Crowdsourcing For Dummies
Crowdsourcing is an innovative way of organising jobs and workers. The collaborative brainstorming enables hundreds or even thousands of people to contribute their thoughts and energies to a single task and can support complicated jobs that conventional means could never manage. Crowdsourcing uses an Internet task market, usually called a crowdsourcing platform, to connect workers to jobs. It enables those workers to take the kinds of jobs that they like and to complete those jobs when and where they want. Employers can find the kinds of workers they need, with the specific skills for their jobs, and pay for only the amount of work they need.
Understanding the Five Types of Crowdsourcing
Crowdsourcing has five major forms. Each form involves a crowdsourcer or manager, a crowdmarket and a crowd of people. By choosing the right form of crowdsourcing, you can manage large jobs with thousands of workers or do small jobs that require just a single person. You can create jobs that you carefully monitor and control, or you can let the crowd organise itself and decide how it should do the work.
|Crowdcontests||*Enable you to identify the best worker for you job
*A single job description that asks for one item
*Many people proposing or creating item
*Only pay one person
*Other creative projects
|Macrotasks||*Enable you to get a specific skill for a job or project
*Hire worker from crowd for single task
*Communicate over the Internet
*Worker paid by task
|*General business work
*Web design and other forms of design
*Assistance with writing and editing
|Microtasks||*Enable you to use human intelligence on large, complicated
*Divide big jobs into small units
*Put units on the Internet
*Let members of crowd do tasks
*All workers get paid
|*Transcribe business cards, medical records and other
*Tag photos and handle non-textual data
*Find business information
|Crowdfunding||*Engage social networks to raise money
*Put a request for funds on an Internet platform
*Create messages and videos to promote request
*Recruit crowd to donate money
*Offer crowd gift or benefit
|*Support non-profit organisations
*Raise funds for artistic endeavours
*Get cash for companies by offering goods or services
*Raise equity for company (under the right circumstances)
|Self-organised crowds||*Post a challenge on the Internet
*Recruit crowd to work on challenge
*Crowd organises itself into a team
*Teams compete to provide best answer for challenge
*Winning team compensated
*Team decides how to divide compensation
|*Innovation – creating new products or services
*Finding and collecting information
*Processing information and offering judgement
Matching Up Tasks with Crowdsourcing
You can use the various forms of crowdsourcing in many different ways. If you try hard enough, you can do almost any job with any form. However, each form of crowdsourcing handles some jobs better than others. Here’s a list to give you a flavour of the kinds of tasks suited to the different forms of crowdsourcing:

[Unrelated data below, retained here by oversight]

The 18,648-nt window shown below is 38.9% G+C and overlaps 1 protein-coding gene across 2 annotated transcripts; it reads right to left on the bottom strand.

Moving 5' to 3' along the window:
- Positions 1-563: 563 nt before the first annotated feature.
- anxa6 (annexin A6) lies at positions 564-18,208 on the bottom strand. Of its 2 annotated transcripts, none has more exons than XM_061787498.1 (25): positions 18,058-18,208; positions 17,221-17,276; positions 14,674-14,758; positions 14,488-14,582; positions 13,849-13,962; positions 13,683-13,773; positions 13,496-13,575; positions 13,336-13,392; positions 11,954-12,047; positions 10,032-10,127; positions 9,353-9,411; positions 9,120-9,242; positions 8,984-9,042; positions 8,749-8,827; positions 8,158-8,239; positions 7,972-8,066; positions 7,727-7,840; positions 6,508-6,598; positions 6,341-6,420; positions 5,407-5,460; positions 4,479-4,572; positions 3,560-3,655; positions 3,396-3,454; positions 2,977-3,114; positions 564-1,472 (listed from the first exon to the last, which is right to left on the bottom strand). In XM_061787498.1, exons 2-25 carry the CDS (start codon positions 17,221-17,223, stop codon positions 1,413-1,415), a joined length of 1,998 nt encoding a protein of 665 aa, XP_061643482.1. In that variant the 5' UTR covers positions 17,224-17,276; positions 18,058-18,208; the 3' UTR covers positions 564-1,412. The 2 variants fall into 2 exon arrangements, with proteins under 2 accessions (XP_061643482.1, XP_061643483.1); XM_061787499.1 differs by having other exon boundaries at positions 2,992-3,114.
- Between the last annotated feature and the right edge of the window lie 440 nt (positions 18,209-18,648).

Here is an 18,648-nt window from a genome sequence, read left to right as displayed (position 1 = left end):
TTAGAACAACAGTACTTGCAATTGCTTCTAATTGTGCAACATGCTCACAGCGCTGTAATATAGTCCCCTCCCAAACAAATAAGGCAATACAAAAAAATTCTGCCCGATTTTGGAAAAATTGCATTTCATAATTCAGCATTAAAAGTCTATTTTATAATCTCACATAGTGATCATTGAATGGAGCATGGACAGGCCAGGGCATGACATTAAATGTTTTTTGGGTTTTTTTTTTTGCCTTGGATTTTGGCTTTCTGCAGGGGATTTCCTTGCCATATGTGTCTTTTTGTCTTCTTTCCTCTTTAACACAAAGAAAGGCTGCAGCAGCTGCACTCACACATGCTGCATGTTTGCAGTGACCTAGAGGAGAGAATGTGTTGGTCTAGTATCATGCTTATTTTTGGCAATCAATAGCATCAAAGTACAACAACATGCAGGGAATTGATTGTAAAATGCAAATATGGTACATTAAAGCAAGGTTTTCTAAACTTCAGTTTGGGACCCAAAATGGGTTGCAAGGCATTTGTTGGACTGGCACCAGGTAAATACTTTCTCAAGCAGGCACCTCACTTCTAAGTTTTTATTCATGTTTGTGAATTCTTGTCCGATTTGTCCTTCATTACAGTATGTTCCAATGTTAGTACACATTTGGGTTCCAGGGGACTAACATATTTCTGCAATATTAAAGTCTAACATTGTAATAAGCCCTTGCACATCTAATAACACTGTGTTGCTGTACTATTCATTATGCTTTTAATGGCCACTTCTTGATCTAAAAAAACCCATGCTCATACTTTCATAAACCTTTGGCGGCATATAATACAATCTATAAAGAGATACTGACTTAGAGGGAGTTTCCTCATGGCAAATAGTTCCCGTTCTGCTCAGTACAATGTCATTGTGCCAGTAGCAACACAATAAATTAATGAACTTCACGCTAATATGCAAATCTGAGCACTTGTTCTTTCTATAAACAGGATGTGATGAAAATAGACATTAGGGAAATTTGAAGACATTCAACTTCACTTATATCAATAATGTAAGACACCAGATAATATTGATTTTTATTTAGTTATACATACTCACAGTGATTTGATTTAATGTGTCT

App development: Macrotasking
Encyclopaedia creation: Microtasking and self-organised crowd
Graphic design: Crowdcontest or macrotasking
Innovation: Self-organised crowd or crowdcontest
Lead generation: Microtasking
New product creation: Crowdcontest or self-organised crowd
Photographic tagging: Microtasking or macrotasking
Photography: Crowdcontest, microtasking or macrotasking
Search engine optimisation: Microtasking
Secret shopping/price info: Microtasking or crowdcontest
Transcription: Microtasking or macrotasking
Translation: Macrotasking or microtasking
Taking the Six Steps to Successful Crowdsourcing
When you crowdsource, you go through a series of six steps that prepare the job, get the job to the crowd and collect the final work product. Many of these steps are supported by crowdsourcing platforms – web services that guide you through these steps. Most of these platforms give you an easy connection to crowds and handle all the details of compensating the crowd.
Here are the six steps to successful crowdsourcing:
Design the job and divide the labour.
Write clear instructions.
Choose a web platform to serve as your crowdmarket.
Release the job and recruit the crowd.
Listen to the crowd and manage the job.
Assemble the work of the crowd and create the final product.
Crowdsourcing Advantages: Five Things Crowds Do Well
Crowds bring the power of collected human intelligence to various forms of work, which is the beauty of crowdsourcing, or collaborative brainstorming. Crowds can do a good job of bringing a specific skill to a job at just the moment when that skill is needed. They are also very good at coordinating a lot of different skills on large and complicated jobs such as:
Crowdsourcing Disadvantages: Identifying Six Things Crowds Do Badly
Crowds are at their best when they take the information you give them, combine it with their own experience and present you with their judgements – all good things in a collaborative environment. However, crowds do have trouble understanding the context of jobs. They can rarely see the forces that are shaping the job. With that in mind, here are six examples of things that crowds do badly:
Guess what you’re thinking.
Remember the history of your project.
Remember your goals.
Check their work.
Distinguish rumours from truth.
Make strategic decisions.
Keeping Up to Date with Crowdsourcing
The crowdsourcing world is changing rapidly. Each month brings new companies, new ideas for products and services, and new applications for crowdsourcing. To obtain the most current information, check one of these general information sites:
Crowdcontest sites: 99 Designs